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The Ending Of Cowboy Bebop: The Movie Explained

The standalone anime film "Cowboy Bebop: The Movie," whose original Japanese title translated roughly to "Cowboy Bebop: Knockin' On Heaven's Door," ultimately didn't do much to change the status quo for fans. Instead of expanding the "Cowboy Bebop" timeline with events from before or after the show, the film instead exists firmly within the original timeline.

Sunrise, the animation studio that developed "Cowboy Bebop" and the film, even went so far as to officially place the movie in the gap between Episode 22 and Episode 23. This means that the entire Bebop crew is assembled and firing on all cylinders, but it also means that it is one of their last adventures before they begin to part ways.

Beyond that, the bounty they pursue, Vincent Volaju (Daran Norris), isn't particularly elaborate, although he does stand with Vicious (Skip Stellrecht) as one of the most ambitious and dangerous opponents the crew meets. Like some other important characters in "Cowboy Bebop," Vincent is a man haunted by a past he cannot fully remember outside of the trauma he finds himself reliving in the present. His solution to his ennui and confused existence? To wipe out the population of Mars with the same deadly nanovirus that stole his past.

Thankfully, the crew of the Bebop comes together to thwart Vincent's misguided quest for revenge, and viewers even see him find a portion of the peace he seemed to have longed for. Here is the ending of "Cowboy Bebop: The Movie" explained.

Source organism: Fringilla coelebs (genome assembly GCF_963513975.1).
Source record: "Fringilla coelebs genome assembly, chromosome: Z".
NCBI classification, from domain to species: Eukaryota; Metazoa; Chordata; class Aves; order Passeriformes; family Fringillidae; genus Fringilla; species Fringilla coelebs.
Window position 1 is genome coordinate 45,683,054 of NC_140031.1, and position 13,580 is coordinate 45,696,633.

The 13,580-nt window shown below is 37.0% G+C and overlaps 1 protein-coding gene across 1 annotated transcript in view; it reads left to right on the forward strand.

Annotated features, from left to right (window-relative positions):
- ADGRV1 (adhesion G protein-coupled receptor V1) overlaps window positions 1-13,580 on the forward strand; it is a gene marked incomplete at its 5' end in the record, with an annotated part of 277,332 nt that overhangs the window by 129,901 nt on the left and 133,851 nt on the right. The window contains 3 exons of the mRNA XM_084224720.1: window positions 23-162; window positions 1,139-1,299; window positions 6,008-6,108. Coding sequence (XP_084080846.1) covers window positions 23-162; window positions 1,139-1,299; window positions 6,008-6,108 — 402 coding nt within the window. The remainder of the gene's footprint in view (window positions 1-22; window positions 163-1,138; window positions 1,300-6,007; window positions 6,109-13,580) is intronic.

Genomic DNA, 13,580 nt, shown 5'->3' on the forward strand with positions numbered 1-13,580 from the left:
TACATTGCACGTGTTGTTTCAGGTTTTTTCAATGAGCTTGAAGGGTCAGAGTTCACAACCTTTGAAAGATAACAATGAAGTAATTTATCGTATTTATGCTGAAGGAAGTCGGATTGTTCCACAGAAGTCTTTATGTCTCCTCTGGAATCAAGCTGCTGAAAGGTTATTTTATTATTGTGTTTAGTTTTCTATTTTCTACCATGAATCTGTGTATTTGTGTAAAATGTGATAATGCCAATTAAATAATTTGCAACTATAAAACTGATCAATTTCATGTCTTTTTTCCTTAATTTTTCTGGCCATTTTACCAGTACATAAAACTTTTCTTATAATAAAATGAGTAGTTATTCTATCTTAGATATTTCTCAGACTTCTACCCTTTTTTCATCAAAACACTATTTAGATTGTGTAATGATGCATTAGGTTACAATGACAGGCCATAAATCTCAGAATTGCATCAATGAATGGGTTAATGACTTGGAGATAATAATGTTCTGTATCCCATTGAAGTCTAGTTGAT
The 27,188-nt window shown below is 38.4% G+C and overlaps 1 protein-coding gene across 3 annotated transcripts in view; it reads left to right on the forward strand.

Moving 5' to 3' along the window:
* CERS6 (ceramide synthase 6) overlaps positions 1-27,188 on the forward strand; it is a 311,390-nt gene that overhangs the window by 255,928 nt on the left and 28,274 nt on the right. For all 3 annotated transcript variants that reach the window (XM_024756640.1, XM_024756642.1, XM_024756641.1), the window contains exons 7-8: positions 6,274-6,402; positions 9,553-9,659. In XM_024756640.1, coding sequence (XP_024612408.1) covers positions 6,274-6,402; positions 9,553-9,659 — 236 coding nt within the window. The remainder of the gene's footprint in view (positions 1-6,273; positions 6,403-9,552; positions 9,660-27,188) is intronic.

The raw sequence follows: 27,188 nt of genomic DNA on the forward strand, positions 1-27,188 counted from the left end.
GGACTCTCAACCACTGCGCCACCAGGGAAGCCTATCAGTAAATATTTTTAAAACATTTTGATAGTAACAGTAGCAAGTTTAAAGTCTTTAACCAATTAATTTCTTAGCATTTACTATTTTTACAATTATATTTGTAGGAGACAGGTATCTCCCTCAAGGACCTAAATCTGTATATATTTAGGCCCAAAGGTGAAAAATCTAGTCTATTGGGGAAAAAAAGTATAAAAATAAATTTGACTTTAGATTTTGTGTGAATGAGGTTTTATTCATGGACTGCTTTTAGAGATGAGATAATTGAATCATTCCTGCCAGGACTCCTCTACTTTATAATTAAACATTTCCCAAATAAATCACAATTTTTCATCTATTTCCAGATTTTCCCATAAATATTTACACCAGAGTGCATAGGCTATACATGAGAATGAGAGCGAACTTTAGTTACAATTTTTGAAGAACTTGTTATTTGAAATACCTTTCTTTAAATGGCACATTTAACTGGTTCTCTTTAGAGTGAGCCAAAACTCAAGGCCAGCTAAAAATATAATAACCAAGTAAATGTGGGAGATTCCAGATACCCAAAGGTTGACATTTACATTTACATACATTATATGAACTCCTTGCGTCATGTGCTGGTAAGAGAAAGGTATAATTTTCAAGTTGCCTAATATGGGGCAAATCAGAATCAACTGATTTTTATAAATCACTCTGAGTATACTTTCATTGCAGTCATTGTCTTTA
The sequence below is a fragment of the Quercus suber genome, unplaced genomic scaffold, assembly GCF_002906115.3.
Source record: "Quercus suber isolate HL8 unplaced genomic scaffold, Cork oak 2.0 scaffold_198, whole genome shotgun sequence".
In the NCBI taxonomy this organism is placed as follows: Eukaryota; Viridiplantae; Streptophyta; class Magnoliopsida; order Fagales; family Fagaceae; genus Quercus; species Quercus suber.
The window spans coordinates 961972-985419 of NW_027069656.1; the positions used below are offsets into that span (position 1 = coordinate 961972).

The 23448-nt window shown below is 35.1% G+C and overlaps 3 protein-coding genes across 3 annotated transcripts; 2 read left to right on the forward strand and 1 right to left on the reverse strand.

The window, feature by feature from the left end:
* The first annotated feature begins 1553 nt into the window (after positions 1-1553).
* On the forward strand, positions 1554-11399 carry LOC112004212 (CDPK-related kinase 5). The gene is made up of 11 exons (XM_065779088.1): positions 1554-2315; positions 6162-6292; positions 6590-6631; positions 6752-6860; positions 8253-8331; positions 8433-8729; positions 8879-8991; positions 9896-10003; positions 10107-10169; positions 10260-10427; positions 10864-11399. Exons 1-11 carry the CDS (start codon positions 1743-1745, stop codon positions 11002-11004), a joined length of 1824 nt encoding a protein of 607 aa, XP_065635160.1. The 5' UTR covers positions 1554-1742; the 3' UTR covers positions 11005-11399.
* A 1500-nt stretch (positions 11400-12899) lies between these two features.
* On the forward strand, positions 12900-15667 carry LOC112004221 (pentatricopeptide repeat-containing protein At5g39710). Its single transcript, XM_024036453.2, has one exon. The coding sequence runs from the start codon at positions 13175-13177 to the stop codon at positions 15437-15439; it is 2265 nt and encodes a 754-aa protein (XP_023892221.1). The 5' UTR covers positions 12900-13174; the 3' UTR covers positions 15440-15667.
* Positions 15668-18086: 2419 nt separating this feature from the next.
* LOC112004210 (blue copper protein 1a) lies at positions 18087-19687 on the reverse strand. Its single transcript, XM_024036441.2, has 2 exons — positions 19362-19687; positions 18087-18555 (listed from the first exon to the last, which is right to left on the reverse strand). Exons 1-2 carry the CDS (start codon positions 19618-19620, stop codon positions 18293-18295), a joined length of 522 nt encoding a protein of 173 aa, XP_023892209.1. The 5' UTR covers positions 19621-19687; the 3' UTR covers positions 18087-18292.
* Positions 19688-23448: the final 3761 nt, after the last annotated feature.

Vincent's butterflies signify the waking dream he feels trapped in

Spike Spiegal (Steve Blum) finds Vincent at "The bridge where Heaven meets the Earth," an apparent replica of the Eiffel Tower, in the film's final moments. As the two engage in some intense hand-to-hand combat, Spike taunts Vincent to release the virus, confident that his airborne vaccine and planned rainstorm will keep the population safe. However, once the virus does get out, Spike is immediately affected and begins to see the same butterflies that have driven Vincent insane, giving the terrorist the upper hand.

While holding him at gunpoint, Vincent asks Spike if he can tell him which world is real, the world that the butterflies have shown him or the one he knew before, from his time on Titan, where he thinks he died. As explained earlier in the film, the butterflies Vincent sees result from the nanovirus breaking down into proteins in the eyes, and now Spike, and presumably the rest of Mars, are experiencing those same hallucinations.

Vincent's internal conflict is that he has had his memories and connection to reality stolen from him by the experimental nanovirus and vaccine he was subjected to. The former special forces operative's memory loss and the otherworldly glowing orange butterflies he sees at all times make him unable to identify whether the world around him is real. Ultimately, Vincent feels trapped in the dream state he has felt since he escaped Titan and seems to feel that only by spreading his psychosis to the rest of the world can he "find the door" back to reality.